Sunday, 4 March 2012

Differential Diagnosis Of...

After the nice break for study week we were straight back in with cervical cancer this fortnight.  It was quite a light case compared to the last two, which should be nice, but just gives me a feeling of unease that I've missed something.  Our PBL facilitator is a consultant at the hospital and normally rips it out of us each week.  He talks really quietly, and it's not unless you listen carefully you realise he's just said something sarcastic about what an utter moron you are for deigning to offer such a ridiculous answer.  It's good practice for next year on the wards, but until now every facilitator we've had has been sickeningly sweet and lovely.  Well, with the exception of my last one of course, whose reply to me being 10 minutes late for class and hopping in on crutches was "I've sprained my ankle and I still managed to cross London with three tube changes to get to my lectures on time and I didn't need crutches".  Well bully for you.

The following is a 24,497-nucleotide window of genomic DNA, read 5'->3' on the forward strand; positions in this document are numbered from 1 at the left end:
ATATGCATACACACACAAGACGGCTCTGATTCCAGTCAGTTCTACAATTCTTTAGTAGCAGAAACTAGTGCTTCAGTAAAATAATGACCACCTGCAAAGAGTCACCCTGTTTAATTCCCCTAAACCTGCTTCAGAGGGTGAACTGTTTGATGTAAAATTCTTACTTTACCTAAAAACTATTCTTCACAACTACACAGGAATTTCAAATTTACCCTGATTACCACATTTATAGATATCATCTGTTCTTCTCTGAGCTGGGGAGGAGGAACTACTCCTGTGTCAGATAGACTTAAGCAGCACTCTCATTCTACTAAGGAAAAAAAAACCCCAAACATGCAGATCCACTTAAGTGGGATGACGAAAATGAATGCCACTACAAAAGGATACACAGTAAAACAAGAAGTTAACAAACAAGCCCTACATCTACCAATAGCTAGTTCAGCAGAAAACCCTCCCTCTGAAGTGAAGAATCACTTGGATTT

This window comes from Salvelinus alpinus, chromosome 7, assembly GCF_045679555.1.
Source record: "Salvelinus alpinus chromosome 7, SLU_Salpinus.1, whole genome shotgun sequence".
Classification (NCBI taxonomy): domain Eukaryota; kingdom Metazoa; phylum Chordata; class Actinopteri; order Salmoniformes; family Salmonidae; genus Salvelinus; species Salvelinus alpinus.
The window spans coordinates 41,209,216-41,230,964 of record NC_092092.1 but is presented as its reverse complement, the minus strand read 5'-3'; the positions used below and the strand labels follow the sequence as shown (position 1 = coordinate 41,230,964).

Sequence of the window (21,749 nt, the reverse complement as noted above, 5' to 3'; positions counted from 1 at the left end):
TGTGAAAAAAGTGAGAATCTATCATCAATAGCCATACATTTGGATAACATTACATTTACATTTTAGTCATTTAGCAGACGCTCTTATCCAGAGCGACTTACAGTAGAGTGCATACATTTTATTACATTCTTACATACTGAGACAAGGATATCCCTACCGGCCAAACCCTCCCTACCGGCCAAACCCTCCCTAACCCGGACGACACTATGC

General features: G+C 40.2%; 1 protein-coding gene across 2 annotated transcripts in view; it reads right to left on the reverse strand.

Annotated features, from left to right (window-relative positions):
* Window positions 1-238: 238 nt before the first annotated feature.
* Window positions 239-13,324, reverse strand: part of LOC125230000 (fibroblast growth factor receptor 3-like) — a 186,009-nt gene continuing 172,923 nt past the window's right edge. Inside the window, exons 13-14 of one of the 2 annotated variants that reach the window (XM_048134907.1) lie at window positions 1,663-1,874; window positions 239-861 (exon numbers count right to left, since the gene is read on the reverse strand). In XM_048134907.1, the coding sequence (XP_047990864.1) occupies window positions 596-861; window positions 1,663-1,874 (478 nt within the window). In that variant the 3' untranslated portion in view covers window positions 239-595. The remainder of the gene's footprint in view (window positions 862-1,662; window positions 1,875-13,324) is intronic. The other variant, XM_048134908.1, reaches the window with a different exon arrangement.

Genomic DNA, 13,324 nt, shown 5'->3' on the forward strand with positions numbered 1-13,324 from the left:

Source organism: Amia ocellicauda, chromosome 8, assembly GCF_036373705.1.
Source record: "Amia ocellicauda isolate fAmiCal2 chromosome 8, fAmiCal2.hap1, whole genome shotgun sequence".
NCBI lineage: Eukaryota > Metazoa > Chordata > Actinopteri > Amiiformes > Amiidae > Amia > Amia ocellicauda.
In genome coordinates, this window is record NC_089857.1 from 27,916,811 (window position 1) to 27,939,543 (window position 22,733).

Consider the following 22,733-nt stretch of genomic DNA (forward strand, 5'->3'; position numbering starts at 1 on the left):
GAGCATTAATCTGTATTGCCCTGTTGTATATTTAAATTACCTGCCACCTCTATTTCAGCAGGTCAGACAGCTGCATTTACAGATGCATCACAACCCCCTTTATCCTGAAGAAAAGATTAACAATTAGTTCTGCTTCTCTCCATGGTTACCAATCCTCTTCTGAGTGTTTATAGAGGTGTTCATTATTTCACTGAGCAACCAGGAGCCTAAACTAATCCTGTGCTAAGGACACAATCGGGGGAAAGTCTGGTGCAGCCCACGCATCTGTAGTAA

Our current facilitator doesn't like fluffy stuff, hard science and management plans only please.  It's not enough to know what drug to give in a situation, we have to know dosages and timings as well.  Don't get me wrong, I love him and wouldn't have anyone else.  I feel like I learn so much more, it's just taken a bit of adjusting too.  He always prepares a slideshow of real life cases he's seen relating to the topic for the fortnight, and we play a what's wrong and what would you do game.  Gynae though, is really far from his speciality and he's been eerily quiet this time.  We'll give an answer to a question and cast a sly glance his way to see if he's about to erupt or if we've done well.  He's just been sitting there nodding silently.  His only contribution was to dissolve into fits of giggles and ask us differential diagnoses for a female with pneumoperitoneum.  We hesitently suggested trauma or infection.  Parachuting apparently, something he remembered from his med school days.  The air goes up and out through the tops of the fallopian tubes.  I just have images of fimbriae flapping in the breeze.  I know, I know, there's fluid, but that doesn't make such a pretty picture.  Colposcopy is apparently more likely to cause this through the same mechanisms though.

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